If you’re coming from the GTA, consider entering via the East Gate. Here’s how: take Hwy 35/115 north to Peterborough, 28 north to Bancroft, and 62 and 127 north to Whitney, and access the park through the East Gate. Generally, there is less traffic congestion and quicker access to park facilities taking this travel route.
Bonus: driving around the northern edges of Algonquin is a can’t-miss autumn adventure all on its own!
Absolutely. For many people, the driving route is part of the fall colour viewing experience.
If you’re coming from the GTA, check out our Algonquin-Peterborough route (and remember: follow this route counter-clockwise to avoid the West Gate crowds).
If you’re an Ottawa native, or visiting from Quebec, follow this route:
For those wishing to access the park via the West Gate, here are a few trip planning tips and new services that the park is offering this year.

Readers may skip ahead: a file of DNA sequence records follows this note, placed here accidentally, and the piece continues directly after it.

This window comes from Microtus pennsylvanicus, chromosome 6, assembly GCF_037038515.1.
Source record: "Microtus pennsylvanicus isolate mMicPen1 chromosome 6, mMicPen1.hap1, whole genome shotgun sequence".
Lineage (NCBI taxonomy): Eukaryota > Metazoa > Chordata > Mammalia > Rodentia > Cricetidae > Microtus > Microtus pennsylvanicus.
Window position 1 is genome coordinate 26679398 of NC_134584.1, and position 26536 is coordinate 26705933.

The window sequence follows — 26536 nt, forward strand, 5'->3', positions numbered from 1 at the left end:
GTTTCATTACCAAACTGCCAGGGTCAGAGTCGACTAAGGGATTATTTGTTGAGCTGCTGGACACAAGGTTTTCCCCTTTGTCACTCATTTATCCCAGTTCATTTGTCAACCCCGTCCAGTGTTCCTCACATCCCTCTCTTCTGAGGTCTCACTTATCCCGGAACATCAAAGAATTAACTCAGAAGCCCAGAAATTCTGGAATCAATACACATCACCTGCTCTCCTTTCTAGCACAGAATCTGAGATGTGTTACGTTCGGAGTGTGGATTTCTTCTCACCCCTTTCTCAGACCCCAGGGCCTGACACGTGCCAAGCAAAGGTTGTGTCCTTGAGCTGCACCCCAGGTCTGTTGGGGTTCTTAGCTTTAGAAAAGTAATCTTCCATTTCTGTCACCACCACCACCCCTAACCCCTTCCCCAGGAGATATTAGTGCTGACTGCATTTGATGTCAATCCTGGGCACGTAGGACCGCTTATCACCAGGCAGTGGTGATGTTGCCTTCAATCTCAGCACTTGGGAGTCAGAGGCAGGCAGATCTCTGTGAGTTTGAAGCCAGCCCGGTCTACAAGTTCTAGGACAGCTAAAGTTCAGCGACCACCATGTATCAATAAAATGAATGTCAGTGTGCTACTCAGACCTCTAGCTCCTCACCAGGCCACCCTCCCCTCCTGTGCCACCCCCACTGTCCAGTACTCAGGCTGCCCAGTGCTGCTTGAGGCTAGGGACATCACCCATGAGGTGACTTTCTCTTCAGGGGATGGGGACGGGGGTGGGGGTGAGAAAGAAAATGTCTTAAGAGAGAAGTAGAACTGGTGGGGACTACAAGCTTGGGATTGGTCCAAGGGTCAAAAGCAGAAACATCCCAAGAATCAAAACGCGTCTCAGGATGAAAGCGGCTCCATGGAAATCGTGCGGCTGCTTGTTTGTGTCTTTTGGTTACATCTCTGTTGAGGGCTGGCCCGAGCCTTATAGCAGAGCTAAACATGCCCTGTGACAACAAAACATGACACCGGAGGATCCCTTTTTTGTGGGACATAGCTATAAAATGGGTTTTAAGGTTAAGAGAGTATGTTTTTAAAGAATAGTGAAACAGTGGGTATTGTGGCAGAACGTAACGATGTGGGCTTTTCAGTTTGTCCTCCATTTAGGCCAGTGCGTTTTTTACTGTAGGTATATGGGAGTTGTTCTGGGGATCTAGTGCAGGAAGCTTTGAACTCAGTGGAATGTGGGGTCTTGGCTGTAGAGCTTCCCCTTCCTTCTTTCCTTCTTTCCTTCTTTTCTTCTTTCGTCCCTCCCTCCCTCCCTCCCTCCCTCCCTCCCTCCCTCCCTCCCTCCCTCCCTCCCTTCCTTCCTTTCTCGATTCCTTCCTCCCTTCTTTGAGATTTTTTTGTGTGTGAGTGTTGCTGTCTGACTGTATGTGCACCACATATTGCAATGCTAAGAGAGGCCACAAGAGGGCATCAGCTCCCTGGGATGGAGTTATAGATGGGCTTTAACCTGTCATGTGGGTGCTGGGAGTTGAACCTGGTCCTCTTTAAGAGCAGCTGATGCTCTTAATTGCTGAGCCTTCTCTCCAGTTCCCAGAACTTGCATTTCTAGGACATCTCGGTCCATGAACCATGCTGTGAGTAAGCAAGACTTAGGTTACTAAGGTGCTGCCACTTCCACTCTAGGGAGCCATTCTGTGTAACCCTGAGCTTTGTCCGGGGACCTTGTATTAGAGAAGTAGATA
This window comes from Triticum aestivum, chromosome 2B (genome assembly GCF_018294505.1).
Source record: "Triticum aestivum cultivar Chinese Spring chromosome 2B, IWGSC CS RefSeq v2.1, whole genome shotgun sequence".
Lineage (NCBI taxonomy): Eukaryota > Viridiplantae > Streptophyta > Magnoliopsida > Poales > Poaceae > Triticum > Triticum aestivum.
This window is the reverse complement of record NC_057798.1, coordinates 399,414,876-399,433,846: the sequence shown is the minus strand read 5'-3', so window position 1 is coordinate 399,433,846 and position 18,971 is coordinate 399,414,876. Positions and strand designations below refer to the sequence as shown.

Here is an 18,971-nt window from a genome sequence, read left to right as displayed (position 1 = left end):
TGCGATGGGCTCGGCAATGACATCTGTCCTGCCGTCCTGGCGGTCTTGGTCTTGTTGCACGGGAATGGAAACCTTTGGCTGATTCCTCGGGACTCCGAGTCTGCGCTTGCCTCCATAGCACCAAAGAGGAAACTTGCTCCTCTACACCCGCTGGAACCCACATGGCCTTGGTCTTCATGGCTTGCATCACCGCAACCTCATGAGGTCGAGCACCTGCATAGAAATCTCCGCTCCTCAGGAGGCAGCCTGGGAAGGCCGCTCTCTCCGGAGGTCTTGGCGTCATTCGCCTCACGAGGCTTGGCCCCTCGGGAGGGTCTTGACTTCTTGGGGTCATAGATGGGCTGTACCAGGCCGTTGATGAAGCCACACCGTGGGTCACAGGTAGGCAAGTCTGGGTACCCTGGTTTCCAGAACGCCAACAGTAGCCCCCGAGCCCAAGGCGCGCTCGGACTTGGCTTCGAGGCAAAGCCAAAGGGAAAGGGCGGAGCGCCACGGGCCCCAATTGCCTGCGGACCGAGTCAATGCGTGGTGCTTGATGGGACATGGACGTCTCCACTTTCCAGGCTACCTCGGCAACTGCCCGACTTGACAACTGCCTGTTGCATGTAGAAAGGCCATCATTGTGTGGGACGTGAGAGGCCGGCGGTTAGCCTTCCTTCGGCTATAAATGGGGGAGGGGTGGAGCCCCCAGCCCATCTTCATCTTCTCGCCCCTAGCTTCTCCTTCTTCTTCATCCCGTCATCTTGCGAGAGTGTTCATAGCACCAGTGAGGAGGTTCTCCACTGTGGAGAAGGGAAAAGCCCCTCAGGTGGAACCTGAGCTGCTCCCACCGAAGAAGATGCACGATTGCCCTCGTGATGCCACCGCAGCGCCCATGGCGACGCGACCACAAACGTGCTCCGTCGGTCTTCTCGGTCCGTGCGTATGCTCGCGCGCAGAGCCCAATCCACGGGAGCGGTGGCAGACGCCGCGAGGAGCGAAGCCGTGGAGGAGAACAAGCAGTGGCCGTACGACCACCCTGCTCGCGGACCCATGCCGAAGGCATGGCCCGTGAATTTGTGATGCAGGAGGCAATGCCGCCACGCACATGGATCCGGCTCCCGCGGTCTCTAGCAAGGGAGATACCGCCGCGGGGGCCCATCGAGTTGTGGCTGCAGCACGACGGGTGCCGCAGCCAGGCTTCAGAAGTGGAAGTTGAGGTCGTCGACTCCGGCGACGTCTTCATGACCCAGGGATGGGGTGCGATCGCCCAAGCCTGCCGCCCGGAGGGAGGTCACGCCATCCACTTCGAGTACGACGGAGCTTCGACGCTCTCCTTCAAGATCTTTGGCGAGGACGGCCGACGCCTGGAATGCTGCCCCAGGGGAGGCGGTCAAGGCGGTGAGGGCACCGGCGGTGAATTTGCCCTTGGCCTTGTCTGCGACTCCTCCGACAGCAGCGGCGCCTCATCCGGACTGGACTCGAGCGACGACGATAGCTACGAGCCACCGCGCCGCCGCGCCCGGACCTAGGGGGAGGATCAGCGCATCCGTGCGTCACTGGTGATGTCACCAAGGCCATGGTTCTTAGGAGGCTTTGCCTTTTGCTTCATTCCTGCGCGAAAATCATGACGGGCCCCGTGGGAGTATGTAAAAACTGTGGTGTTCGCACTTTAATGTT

Remote debit/credit machines and cash lanes will be available to process daily vehicle permits upon your arrival. Please take advantage of this service as you can remain in your vehicle and be back on the Parkway Corridor in minutes and avoid potential line-ups at the West Gate permit office.
Staff will be available in the parking lot to provide information and answer any questions that you may have on park facilities and programs.
Moral of the story: this isn’t a good place to stop. Try to pass through West Gate as efficiently as possible, stopping for washroom breaks further inside the park.
The 511 travel information service — offered by the MTO — provides up-to-date information on traffic and traffic accidents on provincial highways. Please check this service the day of your arrival and avoid any potential delays.
You can also tune into Algonquin’s Twitter account for updates from park staff.
Park only in designated parking lots and pull-outs along the Parkway Corridor and avoid parking on road shoulders.
Your safety is paramount and your cooperation will reduce traffic congestion and assist in everyone’s enjoyment of the park.